September 23, 2022
2:00 pm, Central Time
ACS Chicago: Civil Disagreements 2: Originalism and the Constitution
A hallmark of the United States government is its founding document: the U.S. Constitution, as amended from time to time, which sets forth the structure, the powers, and the limits of the national government. But how, in a dynamic world, should one interpret those words? Many views exist, among them those dubbed “originalism,” “textualism,” and “The Living Constitution.” Even views among the Supreme Court Justices vary, both contemporaneously and over time. Please join us for a lively discussion of competing views.
This is the second in a series of moderated debates on current, critical, and often, contentious, civic questions sponsored by the American Constitution Society Chicago Lawyer Chapter, American Bar Association's Division for Public Education, and the Federalist Society (Chicago Chapter), and Reform for Illinois. Programs begin with a question, followed by a parliamentary-style (opening statements, rebuttals) debate in response to the question. Programs conclude with a moderated discussion among debaters and Q&A from the audience.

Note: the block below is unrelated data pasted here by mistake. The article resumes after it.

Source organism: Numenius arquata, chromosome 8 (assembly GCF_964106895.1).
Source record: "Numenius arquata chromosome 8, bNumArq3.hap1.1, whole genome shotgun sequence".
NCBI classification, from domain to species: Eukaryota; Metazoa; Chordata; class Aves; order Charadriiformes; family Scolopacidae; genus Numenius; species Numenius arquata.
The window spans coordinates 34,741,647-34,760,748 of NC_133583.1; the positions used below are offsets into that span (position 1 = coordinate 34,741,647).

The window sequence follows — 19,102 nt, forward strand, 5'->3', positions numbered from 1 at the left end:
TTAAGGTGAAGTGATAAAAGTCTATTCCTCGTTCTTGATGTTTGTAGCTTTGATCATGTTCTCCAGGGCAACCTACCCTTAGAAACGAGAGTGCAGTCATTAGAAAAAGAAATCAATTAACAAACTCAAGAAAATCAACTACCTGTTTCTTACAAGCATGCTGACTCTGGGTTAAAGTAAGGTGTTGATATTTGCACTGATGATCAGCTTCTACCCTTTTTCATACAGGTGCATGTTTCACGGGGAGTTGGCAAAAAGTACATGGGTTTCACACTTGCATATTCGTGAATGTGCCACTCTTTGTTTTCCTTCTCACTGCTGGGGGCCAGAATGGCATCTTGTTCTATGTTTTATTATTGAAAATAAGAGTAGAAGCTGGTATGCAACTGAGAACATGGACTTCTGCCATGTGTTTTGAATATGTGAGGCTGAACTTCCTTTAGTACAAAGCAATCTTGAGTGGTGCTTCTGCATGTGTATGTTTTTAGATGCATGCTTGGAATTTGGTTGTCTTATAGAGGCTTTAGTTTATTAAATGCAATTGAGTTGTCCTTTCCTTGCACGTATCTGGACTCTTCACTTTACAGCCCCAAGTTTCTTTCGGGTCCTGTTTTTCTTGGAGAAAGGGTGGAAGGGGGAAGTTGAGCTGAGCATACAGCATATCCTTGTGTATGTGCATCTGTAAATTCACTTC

Debate materials are located here.
CLE credit is available for Illinois lawyers.
David Strauss, Gerald Ratner Distinguished Service Professor of Law, University of Chicago School of Law; Faculty Director, Supreme Court and Appellate Clinic; Author, The Living Constitution; Co-Author, Equality and Democracy: The Enduring Constitutional Legacy of the Warren Court and Member of the ACS National Board of Advisors
John McGinnis, George C. Dix Professor, Northwestern Pritzker School of Law; Author, Accelerating Democracy: Transforming Government Through Technology, and Originalism and the Good Constitution
Alisa Kaplan, Executive Director, Reform for Illinois